Stage 5 Conjunctive faith involves the integration into self and outlook of much that was suppressed or unrecognized in the interest of Stage 4’s self-certainty and conscious cognitive and affective adaptation to reality. This stage develops a “second naivete” (Ricoeur) in which symbolic power is reunited with conceptual meanings. Here there must also be a new reclaiming and reworking of one’s past. There must be an opening to the voices of one’s “deeper self.” Importantly, this involves a critical recognition of one’s social unconscious-the myths, ideal images and prejudices built deeply into the self-system by virtue of one’s nurture within a particular social class, religious tradition, ethnic group or the like.
Unusual before mid-life, Stage 5 knows the sacrament of defeat and the reality of irrevocable commitments and acts. What the previous stage struggled to clarify, in terms of the boundaries of self and outlook, this stage now makes porous and permeable. Alive to paradox and the truth in apparent contradictions, this stage strives to unify opposites in mind and experience. It generates and maintains vulnerability to the strange truths of those who are “other.” Ready for closeness to that which is different and threatening to self and outlook (including new depths of experience in spirituality and religious revelation), this stage’s commitment to justice is freed from the confines of tribe, class, religious community or nation. And with the seriousness that can arise when life is more than half over, this stage is ready to spend and be spent for the cause of conserving and cultivating the possibility of others’ generating identity and meaning.
The new strength of this stage comes in the rise of the ironic imagination-a capacity to see and be in one’s or one’s group’s most powerful meanings, while simultaneously recognizing that they are relative, partial and inevitably distorting apprehensions of transcendent reality. Its danger lies in the direction of a paralyzing passivity or inaction, giving rise to complacency or cynical withdrawal, due to its paradoxical understanding of truth.
Stage 5 can appreciate symbols, myths and rituals (its own and others’) because it has been grasped, in some measure, by the depth of reality to which they refer. It also sees the divisions of the human family vividly because it has been apprehended by the possibility (and imperative) of an inclusive community of being. But this stage remains divided. It lives and acts between an untransformed world and a transforming vision and loyalties. In some few cases this division yields to the call of the radical actualization that we call Stage 6.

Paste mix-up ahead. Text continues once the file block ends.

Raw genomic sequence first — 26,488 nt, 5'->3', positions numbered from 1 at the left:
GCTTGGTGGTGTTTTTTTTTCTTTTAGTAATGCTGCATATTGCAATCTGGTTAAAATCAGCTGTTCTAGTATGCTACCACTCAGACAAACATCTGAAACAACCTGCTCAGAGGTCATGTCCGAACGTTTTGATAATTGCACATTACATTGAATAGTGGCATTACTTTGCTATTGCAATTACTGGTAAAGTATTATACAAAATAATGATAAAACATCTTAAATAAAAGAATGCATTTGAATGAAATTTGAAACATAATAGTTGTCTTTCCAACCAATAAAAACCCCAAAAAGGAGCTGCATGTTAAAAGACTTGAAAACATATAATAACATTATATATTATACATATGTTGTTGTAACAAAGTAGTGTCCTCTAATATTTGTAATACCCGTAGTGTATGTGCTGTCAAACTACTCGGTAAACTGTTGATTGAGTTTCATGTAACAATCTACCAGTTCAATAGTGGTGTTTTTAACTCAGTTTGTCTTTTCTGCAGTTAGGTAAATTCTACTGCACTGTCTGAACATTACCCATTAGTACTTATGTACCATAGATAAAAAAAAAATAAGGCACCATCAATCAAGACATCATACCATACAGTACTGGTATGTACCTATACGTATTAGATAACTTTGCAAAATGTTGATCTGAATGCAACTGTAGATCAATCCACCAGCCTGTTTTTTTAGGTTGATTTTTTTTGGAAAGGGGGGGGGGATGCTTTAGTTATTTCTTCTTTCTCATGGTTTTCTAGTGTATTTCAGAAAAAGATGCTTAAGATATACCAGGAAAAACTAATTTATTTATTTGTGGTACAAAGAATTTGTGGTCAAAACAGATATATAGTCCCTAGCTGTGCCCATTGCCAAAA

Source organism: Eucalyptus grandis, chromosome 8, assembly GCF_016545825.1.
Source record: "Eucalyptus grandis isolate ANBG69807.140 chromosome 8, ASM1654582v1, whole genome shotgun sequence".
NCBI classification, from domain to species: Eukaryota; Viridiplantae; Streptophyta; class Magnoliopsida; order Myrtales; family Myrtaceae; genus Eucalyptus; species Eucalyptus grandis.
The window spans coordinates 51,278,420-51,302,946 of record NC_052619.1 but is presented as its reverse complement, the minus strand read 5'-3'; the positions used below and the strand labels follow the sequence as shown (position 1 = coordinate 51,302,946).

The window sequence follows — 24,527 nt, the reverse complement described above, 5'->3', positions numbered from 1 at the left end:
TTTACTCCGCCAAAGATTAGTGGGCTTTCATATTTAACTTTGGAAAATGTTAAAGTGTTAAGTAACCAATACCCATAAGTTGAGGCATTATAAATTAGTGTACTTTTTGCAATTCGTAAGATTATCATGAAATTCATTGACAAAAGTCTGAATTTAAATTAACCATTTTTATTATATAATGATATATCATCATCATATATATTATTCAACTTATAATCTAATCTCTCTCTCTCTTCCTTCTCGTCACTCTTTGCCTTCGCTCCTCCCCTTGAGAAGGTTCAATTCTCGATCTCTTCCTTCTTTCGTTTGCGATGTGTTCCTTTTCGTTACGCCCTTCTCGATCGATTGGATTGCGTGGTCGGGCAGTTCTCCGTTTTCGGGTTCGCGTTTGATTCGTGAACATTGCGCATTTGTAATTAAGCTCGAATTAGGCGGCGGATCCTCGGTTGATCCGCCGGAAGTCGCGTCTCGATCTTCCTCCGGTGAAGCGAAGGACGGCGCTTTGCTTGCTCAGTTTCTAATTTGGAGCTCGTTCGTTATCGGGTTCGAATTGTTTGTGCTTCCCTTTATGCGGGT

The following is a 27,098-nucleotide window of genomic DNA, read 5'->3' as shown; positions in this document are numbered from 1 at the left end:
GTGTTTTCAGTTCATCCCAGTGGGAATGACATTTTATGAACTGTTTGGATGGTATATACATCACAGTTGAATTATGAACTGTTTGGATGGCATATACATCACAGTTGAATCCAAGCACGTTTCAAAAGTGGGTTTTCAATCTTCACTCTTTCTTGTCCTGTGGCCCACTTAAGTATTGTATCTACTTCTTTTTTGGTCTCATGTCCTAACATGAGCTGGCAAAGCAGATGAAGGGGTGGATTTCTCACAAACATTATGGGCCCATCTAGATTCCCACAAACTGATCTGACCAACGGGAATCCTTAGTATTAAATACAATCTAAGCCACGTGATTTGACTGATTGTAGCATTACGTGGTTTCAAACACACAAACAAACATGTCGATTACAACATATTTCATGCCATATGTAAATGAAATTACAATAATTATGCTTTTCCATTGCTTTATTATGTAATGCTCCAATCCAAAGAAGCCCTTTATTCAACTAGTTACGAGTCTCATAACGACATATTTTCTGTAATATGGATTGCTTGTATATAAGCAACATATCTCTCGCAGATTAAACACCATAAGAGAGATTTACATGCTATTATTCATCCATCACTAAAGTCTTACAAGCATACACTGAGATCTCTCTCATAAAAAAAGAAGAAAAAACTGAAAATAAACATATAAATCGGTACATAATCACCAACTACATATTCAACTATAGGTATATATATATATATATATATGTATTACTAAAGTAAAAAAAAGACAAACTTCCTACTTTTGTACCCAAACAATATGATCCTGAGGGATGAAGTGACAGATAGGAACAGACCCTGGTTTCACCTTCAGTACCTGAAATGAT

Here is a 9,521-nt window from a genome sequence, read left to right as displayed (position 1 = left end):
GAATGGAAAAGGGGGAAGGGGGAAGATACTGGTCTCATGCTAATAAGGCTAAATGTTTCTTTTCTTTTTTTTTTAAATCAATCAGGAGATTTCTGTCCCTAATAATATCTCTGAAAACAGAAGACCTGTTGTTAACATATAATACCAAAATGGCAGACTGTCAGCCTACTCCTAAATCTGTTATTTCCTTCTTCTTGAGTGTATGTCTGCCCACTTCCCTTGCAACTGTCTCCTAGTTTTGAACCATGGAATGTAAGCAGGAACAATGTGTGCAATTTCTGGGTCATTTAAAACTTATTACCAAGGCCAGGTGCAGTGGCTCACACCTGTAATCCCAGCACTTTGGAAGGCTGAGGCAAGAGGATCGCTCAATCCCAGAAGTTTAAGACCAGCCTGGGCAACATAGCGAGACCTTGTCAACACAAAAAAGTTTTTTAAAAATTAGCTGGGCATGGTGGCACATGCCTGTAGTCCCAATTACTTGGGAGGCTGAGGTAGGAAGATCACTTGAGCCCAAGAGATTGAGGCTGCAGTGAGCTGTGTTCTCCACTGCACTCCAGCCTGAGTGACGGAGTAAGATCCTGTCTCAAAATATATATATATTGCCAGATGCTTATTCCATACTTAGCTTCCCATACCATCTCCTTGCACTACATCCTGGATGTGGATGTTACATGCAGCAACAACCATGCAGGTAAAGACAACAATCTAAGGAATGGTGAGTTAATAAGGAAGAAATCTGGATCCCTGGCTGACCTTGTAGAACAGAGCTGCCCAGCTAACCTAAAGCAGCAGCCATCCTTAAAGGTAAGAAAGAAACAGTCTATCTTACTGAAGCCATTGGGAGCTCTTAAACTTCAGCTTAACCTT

Stage 6 is exceedingly rare. The persons best described by it have generated faith compositions in which their felt sense of an ultimate environment is inclusive of all being. They have become incarnators and actualizers of the spirit of an inclusive and fulfilled human community.
They are “contagious” in the sense that they create zones of liberation from the social, political, economic and ideological shackles we place and endure on human futurity. Living with felt participation in a power that unifies and transforms the world, Universalizers are often experienced as subversive of the structures (including religious structures) by which we sustain our individual and corporate survival, security and significance. Many persons in this stage die at the hands of those whom they hope to change. Universalizers are often more honored and revered after death than during their lives. The rare persons who may be described by this stage have a special grace that makes them seem more lucid, more simple, and yet somehow more fully human than the rest of us. Their community is universal in extent. Particularities are cherished because they are vessels of the universal, and thereby valuable apart from any utilitarian considerations. Life is both loved and held to loosely. Such persons are ready for fellowship with persons at any of the other stages and from any other faith tradition.
3 Stages in a child’s growth
Under 7 years This is the age where a child needs to learn about God; to learn to obey and respect others; to learn godly values and selfcontrol. The time to learn good habits and manners.
8 to 12 years Children at this stage want to understand the legal structure of life, what they can and cannot do, why, reasons behind decisions, and rules of life.
13 years up Children will now live what they have learnt. If they have learnt the wrong thing, then they need to be corrected and unlearn.
These different stages require different programs and strategies in training the children. If they have not learnt the right lesson at the respective phase, their growth is hampered and less effective.